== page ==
Effects of climate change on coral reefs and shellfish
The newest professor in the University of Rhode Island’s College of the Environment and Life Sciences, Hollie Putnam, thinks some corals and shellfish might have good enough “memories” to buffer the changes in ocean chemistry that are resulting from the effects of climate change on coral reefs.
A native of Minnesota who earned a doctorate at the University of Hawaii, Putnam is studying how a wide variety of marine organisms are responding to changes in their environment. Focusing on reef-building corals and other shelled creatures that are threatened by increasing temperatures and ocean acidification, she is testing them to determine how species may acclimatize to the new circumstances.
“I’m interested in how the environment is changing, how animals respond to those changes, and the potential for acclimatization to those conditions, particularly across generations and in different life stages,” said Putnam, assistant professor in the URI Department of Biological Sciences, who joined the faculty in January. “I’m asking questions like, do offspring perform better because of their parents’ history in certain conditions, and if so, what are the mechanisms driving that.”
In one study of the effects of climate change on coral reefs, for instance, she exposed adults to increased temperature and acidification, then exposed their offspring to the same conditions to see if they are more successful because of their parents’ previous experience.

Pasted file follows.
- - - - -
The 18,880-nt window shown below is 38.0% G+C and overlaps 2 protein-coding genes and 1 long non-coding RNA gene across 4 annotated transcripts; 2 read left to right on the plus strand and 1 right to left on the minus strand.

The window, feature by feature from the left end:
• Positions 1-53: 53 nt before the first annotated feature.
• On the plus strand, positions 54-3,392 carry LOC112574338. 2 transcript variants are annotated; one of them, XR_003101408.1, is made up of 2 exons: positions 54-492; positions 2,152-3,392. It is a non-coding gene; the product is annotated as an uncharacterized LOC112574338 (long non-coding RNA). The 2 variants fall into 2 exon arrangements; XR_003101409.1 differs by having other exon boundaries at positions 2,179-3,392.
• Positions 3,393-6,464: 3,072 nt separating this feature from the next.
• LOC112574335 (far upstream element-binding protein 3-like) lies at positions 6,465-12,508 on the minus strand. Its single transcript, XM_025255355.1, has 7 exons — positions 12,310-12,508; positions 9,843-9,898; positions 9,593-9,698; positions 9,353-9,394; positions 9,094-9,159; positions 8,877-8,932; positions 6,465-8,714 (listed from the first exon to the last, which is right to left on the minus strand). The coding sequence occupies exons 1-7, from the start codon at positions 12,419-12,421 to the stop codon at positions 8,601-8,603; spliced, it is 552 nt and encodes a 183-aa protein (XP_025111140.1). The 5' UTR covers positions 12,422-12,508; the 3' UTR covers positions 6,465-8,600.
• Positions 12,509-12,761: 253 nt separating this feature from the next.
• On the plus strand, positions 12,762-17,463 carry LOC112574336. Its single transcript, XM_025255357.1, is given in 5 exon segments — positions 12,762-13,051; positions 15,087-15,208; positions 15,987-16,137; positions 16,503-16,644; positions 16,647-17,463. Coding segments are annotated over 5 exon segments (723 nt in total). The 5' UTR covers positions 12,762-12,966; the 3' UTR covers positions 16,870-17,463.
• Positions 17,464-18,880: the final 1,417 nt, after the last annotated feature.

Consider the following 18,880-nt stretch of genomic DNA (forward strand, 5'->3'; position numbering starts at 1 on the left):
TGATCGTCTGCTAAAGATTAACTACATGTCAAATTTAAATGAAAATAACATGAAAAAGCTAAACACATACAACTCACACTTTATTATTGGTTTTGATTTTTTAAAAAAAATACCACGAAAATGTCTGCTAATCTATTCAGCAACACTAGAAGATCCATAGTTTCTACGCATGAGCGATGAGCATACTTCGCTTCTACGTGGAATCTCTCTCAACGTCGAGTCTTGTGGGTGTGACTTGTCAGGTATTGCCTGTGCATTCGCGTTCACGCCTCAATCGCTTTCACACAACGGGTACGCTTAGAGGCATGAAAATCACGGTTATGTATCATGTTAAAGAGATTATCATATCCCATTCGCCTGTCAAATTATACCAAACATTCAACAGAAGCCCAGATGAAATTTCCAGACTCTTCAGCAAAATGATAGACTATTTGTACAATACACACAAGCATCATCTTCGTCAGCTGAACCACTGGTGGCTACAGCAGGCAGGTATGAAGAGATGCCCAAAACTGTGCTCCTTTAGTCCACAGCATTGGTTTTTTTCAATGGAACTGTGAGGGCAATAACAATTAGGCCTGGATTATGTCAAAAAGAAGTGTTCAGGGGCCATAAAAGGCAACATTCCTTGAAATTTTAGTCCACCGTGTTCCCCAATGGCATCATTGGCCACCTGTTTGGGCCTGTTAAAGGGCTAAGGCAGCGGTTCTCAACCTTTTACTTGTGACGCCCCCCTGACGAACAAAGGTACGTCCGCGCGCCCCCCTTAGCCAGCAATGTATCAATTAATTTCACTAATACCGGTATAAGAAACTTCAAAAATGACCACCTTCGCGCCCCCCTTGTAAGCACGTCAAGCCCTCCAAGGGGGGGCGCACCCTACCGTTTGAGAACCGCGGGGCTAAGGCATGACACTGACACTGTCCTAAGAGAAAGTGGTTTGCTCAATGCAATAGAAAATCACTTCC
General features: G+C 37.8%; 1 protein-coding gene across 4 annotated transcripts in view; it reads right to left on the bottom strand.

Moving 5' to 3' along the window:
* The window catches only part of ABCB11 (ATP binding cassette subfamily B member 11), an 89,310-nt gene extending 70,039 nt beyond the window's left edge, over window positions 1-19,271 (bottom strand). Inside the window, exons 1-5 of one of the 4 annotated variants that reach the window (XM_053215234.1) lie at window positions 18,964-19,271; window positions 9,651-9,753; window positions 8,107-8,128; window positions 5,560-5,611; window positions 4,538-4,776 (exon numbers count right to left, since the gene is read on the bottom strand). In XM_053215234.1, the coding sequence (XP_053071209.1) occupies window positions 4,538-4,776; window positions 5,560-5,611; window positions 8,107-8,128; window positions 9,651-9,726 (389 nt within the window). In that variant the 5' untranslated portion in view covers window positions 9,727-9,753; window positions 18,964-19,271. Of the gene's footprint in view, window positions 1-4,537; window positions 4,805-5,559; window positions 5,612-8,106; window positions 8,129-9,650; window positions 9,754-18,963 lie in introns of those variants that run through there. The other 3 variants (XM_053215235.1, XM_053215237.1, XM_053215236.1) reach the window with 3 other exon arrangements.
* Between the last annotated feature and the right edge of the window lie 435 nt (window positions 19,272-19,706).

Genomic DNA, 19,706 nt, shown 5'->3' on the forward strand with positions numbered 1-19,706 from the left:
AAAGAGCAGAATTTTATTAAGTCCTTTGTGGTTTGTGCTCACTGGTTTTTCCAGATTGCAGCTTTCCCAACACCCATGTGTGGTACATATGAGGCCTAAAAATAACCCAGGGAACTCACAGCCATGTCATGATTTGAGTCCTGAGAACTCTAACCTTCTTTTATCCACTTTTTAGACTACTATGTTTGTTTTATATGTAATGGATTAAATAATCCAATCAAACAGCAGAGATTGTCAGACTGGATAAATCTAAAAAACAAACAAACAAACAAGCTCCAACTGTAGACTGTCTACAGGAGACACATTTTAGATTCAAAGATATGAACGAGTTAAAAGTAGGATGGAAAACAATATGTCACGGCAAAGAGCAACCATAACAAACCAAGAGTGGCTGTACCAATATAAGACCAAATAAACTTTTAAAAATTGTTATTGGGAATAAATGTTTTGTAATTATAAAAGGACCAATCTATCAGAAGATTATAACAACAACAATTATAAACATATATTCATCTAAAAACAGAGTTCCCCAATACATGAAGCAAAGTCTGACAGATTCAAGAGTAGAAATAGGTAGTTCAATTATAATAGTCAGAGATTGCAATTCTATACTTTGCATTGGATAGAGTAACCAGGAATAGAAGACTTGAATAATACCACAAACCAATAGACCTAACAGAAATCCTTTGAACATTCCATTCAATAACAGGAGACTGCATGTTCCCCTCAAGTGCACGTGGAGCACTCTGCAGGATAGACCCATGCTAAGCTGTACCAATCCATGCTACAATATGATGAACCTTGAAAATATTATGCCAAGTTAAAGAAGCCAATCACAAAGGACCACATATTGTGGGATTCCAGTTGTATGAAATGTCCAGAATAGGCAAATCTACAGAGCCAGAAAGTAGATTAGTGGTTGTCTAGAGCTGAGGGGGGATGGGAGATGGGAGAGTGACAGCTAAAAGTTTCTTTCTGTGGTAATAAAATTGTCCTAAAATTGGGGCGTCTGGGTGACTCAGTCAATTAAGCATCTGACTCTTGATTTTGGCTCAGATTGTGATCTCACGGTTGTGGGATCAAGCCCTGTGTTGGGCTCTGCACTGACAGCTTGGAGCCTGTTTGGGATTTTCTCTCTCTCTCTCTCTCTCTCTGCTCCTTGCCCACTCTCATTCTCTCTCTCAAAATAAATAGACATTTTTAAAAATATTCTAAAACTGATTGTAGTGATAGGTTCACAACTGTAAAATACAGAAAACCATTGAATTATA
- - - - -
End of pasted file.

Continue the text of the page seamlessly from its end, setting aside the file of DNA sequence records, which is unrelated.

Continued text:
“Interestingly, we found that there is potential for beneficial acclimatization because of parental history,” she said. “There is a more positive metabolic response and ecological response, greater survivorship and growth if their parents have been preconditioned to future scenarios.”
She is doing similar experiments with geoduck clams, the largest burrowing clam in the world, which are found primarily on the West Coast. She is exposing them to increased acidification levels, returning them to ambient conditions, and then re-exposing them to higher acidification conditions to see if they have a “memory” of those conditions and are less sensitive to it.
To understand the underlying mechanism for how this may occur, she is also conducting epigenetic studies to determine where in the genome this acclimatization effect takes place.
Putnam grew up hunting, fishing and camping in northern Minnesota, and she said she was always on a path to become a biologist. She didn’t consider studying coral reef systems, however, until learning about them as an undergraduate at the University of Wisconsin. Her first job after graduating was at the Environmental Protection Agency, where she assessed the effects of chemicals on amphibians.
She said her position at URI is “a perfect match” because of the University’s reputation for marine science and the presence of other faculty who also study the effects of climate change on coral reefs and shellfish.
“And we’re just a short jump away to the Caribbean, where some of my research will take place,” Putnam added.
The professor is now setting up her laboratory and developing the courses she will teach next fall, including marine biology and marine environmental physiology. She hopes to develop an undergraduate course in coral reef studies that will include travel to one of her field sites in the Caribbean. And she said some of her graduate students will conduct studies with her at the Moorea Coral Reef Long-term Ecological Research site in French Polynesia.
Source: University of Rhode Island